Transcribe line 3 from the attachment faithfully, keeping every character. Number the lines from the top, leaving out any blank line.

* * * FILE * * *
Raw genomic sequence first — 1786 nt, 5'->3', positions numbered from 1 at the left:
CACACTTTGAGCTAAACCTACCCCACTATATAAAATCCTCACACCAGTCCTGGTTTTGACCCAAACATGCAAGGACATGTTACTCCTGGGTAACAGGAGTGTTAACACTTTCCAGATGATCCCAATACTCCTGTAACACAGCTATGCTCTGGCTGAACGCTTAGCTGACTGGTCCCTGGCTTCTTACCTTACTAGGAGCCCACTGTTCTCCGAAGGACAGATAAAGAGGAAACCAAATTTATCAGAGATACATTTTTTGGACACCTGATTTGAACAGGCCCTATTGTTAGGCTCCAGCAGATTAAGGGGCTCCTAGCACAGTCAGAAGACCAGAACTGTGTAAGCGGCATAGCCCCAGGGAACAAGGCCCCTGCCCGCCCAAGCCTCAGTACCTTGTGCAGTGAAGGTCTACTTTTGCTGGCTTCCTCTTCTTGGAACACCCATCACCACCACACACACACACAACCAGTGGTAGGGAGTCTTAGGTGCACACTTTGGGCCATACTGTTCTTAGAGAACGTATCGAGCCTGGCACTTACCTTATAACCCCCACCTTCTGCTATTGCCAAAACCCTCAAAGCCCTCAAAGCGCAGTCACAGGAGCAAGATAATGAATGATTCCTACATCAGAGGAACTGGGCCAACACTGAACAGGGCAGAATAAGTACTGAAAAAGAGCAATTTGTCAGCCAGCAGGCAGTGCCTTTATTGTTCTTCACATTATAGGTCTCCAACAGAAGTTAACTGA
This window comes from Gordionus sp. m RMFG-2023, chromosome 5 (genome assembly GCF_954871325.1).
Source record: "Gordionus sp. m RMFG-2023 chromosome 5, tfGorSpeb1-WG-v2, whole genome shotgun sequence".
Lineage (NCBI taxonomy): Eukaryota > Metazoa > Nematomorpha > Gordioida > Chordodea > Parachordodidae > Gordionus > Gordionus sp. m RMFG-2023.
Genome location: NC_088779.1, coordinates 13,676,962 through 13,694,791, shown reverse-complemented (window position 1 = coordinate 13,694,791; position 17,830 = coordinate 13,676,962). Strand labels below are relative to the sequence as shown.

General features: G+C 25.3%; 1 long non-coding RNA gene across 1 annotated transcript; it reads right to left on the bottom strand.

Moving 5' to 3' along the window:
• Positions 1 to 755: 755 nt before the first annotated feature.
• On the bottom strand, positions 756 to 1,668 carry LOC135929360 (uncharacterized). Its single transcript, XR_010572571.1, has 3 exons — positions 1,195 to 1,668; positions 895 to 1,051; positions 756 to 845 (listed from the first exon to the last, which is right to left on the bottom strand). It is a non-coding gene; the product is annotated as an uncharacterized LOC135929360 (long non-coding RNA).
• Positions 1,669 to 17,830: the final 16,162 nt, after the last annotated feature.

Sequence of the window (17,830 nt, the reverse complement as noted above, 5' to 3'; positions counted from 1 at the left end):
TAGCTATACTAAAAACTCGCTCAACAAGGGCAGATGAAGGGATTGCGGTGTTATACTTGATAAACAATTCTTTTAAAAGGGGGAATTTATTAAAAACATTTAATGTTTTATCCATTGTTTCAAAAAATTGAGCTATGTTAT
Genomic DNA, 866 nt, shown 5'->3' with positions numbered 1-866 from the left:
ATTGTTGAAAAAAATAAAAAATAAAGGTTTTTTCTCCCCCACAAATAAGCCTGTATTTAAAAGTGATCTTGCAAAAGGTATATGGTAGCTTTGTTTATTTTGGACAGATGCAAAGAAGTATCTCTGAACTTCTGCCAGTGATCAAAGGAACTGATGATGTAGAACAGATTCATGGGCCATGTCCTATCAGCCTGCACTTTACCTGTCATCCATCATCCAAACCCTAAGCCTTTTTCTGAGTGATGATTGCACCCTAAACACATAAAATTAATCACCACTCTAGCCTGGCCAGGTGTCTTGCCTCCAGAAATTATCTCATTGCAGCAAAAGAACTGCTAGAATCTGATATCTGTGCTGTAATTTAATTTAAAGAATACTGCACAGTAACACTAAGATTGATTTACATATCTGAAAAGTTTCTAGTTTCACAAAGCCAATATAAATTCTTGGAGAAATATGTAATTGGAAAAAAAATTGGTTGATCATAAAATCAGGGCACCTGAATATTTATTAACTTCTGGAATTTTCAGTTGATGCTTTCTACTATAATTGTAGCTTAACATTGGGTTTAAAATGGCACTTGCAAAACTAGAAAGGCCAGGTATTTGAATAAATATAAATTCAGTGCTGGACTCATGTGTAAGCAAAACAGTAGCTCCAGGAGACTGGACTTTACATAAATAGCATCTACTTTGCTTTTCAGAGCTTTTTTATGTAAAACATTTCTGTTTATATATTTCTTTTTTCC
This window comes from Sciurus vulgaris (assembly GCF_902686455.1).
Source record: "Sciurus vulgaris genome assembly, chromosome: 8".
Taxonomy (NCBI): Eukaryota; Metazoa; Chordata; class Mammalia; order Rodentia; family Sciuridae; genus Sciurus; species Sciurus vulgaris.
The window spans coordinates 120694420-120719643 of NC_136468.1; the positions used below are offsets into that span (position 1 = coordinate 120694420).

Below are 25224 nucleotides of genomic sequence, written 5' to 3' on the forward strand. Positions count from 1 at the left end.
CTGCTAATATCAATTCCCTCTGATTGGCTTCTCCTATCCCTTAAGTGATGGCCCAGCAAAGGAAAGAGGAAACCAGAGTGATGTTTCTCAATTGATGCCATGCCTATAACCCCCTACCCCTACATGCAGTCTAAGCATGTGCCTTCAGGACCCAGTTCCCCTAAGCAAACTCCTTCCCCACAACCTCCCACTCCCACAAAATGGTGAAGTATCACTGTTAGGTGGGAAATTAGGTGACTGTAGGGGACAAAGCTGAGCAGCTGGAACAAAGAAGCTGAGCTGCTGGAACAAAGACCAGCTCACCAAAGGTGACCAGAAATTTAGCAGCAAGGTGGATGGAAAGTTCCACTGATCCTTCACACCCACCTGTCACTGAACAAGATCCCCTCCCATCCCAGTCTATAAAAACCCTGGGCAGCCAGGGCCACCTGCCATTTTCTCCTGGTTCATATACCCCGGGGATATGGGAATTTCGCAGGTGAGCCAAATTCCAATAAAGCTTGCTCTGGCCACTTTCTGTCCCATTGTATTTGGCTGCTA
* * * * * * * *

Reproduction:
This window comes from Gordionus sp. m RMFG-2023, chromosome 5 (genome assembly GCF_954871325.1).